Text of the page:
Teachers of the Year
By Marie Dunn-Harris
As a new school year begins with fresh new supplies, classmates and teachers, some BGSU alumni are going back to school with the distinction of being named among the best educators in the nation.
Cheryl Montag, '85, was chosen as Ohio's 2013 National Distinguished Principal. She was selected after a statewide search conducted by the Ohio Association of Elementary School Administrators. The committee that chose her is made up of school leaders who have won the award in the past.
"I was very humbled and honored to receive this award. I love what I do as a principal," she said. "This award is special because I was nominated by fellow administrators. It's a great testament to all administrators."
Montag credits her success to Bowling Green State University, where she received a bachelor of science degree. One of her fondest memories is serving as a student assistant for the dean of the College of Education and Human Development. That valuable experience contributed to her being hired as a teacher right after graduation. The Kings Local School District recruited her for a first-grade teaching position at J.F. Burns Elementary, where she is now the principal.
"I really appreciate all the professors and the employees of BGSU for their support and getting us prepared for going into the teaching field because they did an excellent job," she said.
It's evident why Montag enjoys what she does. Not only has she been an educator for 22 years, but she also challenges herself to remember all of her students' names by studying the yearbooks.
"I love the energy our children give to us as educators. It's not work for me, it's a joy to be with them," she said.
"I really appreciate all the professors and the employees of BGSU for their support and getting us prepared for going into the teaching field because they did an excellent job"In Wamego, Kan., Kelsey Feyes, '10, was named Special Educator of the Year by the Kansas Council for Exceptional Children (CEC). She is a graduate of the College of Education and Human Development's Intervention Specialist Licensure and master's program. The principal at West Elementary School nominated her for the award.
"It was a huge honor to be nominated because I'm such a young teacher," she said. "I've put a lot of time, energy, and hard work into my job and it was really rewarding to be recognized and see the difference it made in the kids."
Feyes runs what she calls a unique classroom. Because she works with students who have intensive needs, she developed an individual education plan for each of them. She put students who have academic challenges but good behavior under a structured teaching plan, while implementing a behavior plan for students who need help in that area.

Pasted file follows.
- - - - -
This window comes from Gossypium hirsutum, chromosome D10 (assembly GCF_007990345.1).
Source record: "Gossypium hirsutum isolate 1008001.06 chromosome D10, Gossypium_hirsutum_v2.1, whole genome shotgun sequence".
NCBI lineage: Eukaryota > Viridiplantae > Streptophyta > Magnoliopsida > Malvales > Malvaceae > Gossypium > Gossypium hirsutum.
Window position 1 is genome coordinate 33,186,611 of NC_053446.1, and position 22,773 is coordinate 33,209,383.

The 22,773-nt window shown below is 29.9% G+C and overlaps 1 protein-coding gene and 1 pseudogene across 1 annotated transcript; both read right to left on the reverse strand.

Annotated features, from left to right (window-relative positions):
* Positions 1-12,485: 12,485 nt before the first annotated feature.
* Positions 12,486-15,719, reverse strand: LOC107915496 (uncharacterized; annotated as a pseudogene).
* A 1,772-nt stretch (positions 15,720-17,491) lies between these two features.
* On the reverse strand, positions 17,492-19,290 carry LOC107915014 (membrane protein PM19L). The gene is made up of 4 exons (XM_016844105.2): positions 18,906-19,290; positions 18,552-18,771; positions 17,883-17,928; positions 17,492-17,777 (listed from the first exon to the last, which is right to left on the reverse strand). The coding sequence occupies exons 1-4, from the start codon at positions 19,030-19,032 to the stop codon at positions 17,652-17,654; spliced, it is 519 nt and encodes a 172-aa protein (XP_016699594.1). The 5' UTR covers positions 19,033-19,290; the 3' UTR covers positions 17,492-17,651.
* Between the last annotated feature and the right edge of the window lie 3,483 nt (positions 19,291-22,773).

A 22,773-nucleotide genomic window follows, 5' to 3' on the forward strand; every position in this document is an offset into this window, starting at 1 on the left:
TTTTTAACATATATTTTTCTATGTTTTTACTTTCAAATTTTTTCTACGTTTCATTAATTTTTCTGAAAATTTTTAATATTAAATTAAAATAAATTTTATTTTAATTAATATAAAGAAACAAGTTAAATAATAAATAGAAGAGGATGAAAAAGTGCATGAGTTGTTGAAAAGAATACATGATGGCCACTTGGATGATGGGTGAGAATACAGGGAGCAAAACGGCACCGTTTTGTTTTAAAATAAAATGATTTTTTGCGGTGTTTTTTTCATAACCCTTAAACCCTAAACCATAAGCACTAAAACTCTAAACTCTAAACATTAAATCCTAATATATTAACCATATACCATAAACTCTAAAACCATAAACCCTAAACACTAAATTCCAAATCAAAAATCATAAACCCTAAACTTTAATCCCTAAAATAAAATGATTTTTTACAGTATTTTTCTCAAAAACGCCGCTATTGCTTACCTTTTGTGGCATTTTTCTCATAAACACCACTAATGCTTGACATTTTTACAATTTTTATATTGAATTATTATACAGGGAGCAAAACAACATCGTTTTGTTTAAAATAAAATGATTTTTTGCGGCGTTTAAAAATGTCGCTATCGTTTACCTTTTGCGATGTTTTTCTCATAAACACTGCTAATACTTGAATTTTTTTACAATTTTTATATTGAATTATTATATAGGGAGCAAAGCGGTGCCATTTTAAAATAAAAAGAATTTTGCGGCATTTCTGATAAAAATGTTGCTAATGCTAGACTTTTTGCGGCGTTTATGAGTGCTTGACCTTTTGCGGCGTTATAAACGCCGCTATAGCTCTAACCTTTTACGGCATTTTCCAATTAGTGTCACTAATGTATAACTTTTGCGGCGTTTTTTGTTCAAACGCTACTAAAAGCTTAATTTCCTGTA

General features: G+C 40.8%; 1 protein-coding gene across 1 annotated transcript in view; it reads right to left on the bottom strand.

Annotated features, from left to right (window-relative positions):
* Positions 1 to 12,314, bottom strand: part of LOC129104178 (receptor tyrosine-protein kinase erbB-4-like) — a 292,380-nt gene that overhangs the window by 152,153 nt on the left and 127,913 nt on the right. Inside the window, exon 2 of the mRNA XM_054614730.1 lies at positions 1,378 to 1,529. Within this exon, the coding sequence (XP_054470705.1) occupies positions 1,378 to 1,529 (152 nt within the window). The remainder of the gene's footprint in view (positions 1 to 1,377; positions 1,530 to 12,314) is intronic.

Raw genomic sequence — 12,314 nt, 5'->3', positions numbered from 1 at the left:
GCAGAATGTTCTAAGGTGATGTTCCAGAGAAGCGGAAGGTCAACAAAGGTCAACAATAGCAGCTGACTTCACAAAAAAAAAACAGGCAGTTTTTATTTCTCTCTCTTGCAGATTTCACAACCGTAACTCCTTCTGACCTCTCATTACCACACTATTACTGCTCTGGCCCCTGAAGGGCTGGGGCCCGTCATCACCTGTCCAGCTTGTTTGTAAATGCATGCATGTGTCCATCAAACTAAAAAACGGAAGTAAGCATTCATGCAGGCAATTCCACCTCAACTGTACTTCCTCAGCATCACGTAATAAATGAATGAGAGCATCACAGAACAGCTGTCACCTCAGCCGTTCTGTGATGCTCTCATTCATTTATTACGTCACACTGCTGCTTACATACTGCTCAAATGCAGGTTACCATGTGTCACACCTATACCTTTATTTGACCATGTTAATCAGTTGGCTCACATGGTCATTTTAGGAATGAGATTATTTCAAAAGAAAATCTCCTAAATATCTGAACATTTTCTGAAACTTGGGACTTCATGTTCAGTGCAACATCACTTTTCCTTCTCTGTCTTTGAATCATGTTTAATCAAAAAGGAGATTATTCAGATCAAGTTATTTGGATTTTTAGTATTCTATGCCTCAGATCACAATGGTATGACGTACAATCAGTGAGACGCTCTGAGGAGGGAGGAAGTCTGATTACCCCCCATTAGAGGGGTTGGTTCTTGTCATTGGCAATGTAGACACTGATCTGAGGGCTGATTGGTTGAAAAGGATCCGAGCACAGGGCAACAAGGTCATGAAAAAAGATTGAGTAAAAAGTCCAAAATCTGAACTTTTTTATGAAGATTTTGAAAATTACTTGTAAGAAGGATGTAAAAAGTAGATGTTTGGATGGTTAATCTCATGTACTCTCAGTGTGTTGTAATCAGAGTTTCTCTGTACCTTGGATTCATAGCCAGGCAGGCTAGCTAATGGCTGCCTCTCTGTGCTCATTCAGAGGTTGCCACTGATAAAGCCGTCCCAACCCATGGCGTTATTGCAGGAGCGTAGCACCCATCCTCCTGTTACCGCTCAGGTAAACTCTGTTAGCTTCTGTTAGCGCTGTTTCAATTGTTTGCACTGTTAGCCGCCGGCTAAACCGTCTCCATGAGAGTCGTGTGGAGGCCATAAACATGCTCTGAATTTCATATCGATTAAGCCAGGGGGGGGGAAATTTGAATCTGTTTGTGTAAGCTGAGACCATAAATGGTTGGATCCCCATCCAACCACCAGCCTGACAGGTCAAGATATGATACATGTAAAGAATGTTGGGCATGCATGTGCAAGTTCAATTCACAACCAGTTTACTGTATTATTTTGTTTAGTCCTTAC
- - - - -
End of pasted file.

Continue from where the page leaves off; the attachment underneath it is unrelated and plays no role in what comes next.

Recalling her time at BGSU, Feyes credits her professors and her graduate assistantship, which allowed her to participate in several different programs on campus. She offers this advice to current students studying education: "Just take every opportunity that you can and get into the schools to work with kids."
Since winning this award, Feyes moved to Omaha, Neb., where she is teaching special education in the Miller school district. Her husband, also a BGSU graduate, teaches music.
Another teacher, Todd Schreiber, '87, was chosen as the Michigan School Vocal Music Association's (MSVMA) 2013 Michigan State Music Teacher of the year. He currently serves as the K-12 vocal music instructor and theater director at Whiteford Agricultural Schools.
Schreiber received his bachelor's degree in music education from BGSU. He was involved in Men's Chorus, A Cappella Choir and Marching Band.
When asked what he would tell current students, he said, "You have to love it, you have to love to do it and you have to do it by being yourself." It's obvious that Schreiber lives by that advice. He has been teaching for 25 years.
When asked about this award, Schreiber was very humbled, and even compared himself to the moment actress Sally Field had when she won her Oscar in 1984.
"The other finalists are like the Meryl Streeps and Jack Nicholsons," he said. "I felt like Sally Field, thinking they really, really like me! I've always been so inspired and impressed by the careers these people had and thought, what an honor. It blows my mind, it really does."
Schreiber has a long list of accomplishments and spends most of his time in music-related activities, including the Canterbury Singers, which tours throughout Europe. He also serves as the District 12 co-manager for the MSVMA, is a vocalist and pianist, participates in community theater and directed the BGSU summer musical camp for 13 years. But it's teaching music that is the most rewarding for him.
"I've had a lot of kids go on to state honors choirs; we're competing with schools of all sizes. I just love seeing them succeed and smile when they're moved by music," he said.
Schreiber received his award in January and made his teacher of the year speech at a summer workshop in August. Montag will be honored in Washington, D.C., in October with fellow award recipients from around the country. Feyes was recognized in April at the National CEC Expo Awards Ceremony in San Antonio, Texas.